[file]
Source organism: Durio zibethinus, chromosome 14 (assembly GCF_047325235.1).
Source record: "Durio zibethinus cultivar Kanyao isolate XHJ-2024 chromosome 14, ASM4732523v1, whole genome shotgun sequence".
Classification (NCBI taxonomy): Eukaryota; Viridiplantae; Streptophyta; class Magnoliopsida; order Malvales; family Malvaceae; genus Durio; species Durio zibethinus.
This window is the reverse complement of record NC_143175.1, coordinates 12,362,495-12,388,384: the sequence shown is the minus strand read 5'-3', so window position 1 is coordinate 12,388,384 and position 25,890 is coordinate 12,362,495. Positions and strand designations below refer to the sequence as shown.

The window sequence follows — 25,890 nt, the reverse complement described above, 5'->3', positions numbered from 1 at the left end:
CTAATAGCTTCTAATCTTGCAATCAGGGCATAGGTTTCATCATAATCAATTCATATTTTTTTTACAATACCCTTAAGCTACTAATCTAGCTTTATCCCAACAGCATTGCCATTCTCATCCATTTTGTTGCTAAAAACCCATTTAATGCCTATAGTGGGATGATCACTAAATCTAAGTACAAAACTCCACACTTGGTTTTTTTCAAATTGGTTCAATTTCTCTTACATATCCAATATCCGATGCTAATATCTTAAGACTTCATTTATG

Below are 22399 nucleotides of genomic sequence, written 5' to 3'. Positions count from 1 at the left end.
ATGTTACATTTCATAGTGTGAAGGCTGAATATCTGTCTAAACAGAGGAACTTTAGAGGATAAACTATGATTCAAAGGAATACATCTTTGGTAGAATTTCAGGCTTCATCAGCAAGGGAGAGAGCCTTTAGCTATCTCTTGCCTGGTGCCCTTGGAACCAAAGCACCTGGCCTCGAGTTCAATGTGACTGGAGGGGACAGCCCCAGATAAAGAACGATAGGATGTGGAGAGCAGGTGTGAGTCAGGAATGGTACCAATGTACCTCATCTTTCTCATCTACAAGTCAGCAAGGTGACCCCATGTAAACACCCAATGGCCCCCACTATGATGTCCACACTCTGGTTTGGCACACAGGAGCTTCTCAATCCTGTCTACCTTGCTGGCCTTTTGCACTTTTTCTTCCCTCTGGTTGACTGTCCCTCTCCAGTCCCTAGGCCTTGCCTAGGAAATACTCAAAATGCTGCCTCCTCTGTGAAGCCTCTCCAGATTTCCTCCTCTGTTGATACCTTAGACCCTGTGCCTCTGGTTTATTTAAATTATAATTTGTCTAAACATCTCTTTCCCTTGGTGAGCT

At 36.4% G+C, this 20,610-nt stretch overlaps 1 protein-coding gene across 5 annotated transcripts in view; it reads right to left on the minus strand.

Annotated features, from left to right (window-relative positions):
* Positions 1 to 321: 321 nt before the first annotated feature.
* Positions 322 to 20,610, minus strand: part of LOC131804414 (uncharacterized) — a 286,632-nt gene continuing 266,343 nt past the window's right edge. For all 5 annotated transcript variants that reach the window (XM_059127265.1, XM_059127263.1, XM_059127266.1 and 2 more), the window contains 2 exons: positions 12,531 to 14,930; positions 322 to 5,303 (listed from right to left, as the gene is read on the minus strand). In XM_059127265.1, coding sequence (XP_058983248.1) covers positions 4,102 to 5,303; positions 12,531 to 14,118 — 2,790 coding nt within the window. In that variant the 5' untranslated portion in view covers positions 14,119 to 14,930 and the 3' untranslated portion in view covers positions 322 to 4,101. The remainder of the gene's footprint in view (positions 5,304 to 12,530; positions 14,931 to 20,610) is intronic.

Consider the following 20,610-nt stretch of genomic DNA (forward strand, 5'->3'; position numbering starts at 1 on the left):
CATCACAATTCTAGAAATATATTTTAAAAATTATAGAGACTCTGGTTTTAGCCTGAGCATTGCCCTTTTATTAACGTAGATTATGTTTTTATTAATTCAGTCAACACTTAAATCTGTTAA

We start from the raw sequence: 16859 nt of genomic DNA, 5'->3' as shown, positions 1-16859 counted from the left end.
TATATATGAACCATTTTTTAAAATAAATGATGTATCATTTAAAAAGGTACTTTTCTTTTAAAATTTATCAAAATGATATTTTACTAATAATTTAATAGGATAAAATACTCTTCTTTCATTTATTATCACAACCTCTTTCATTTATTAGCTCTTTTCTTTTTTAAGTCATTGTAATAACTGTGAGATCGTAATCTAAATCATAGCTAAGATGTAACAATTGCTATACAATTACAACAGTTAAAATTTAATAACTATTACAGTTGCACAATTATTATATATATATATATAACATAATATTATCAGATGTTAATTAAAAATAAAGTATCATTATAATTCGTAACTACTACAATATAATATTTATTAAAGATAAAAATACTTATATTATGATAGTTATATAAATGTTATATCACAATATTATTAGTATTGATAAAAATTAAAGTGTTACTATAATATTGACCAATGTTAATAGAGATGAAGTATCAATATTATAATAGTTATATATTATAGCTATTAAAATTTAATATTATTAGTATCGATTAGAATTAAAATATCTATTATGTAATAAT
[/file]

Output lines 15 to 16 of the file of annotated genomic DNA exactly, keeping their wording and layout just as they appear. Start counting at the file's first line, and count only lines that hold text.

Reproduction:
We start from the raw sequence: 16859 nt of genomic DNA, 5'->3' as shown, positions 1-16859 counted from the left end.
TATATATGAACCATTTTTTAAAATAAATGATGTATCATTTAAAAAGGTACTTTTCTTTTAAAATTTATCAAAATGATATTTTACTAATAATTTAATAGGATAAAATACTCTTCTTTCATTTATTATCACAACCTCTTTCATTTATTAGCTCTTTTCTTTTTTAAGTCATTGTAATAACTGTGAGATCGTAATCTAAATCATAGCTAAGATGTAACAATTGCTATACAATTACAACAGTTAAAATTTAATAACTATTACAGTTGCACAATTATTATATATATATATATAACATAATATTATCAGATGTTAATTAAAAATAAAGTATCATTATAATTCGTAACTACTACAATATAATATTTATTAAAGATAAAAATACTTATATTATGATAGTTATATAAATGTTATATCACAATATTATTAGTATTGATAAAAATTAAAGTGTTACTATAATATTGACCAATGTTAATAGAGATGAAGTATCAATATTATAATAGTTATATATTATAGCTATTAAAATTTAATATTATTAGTATCGATTAGAATTAAAATATCTATTATGTAATAAT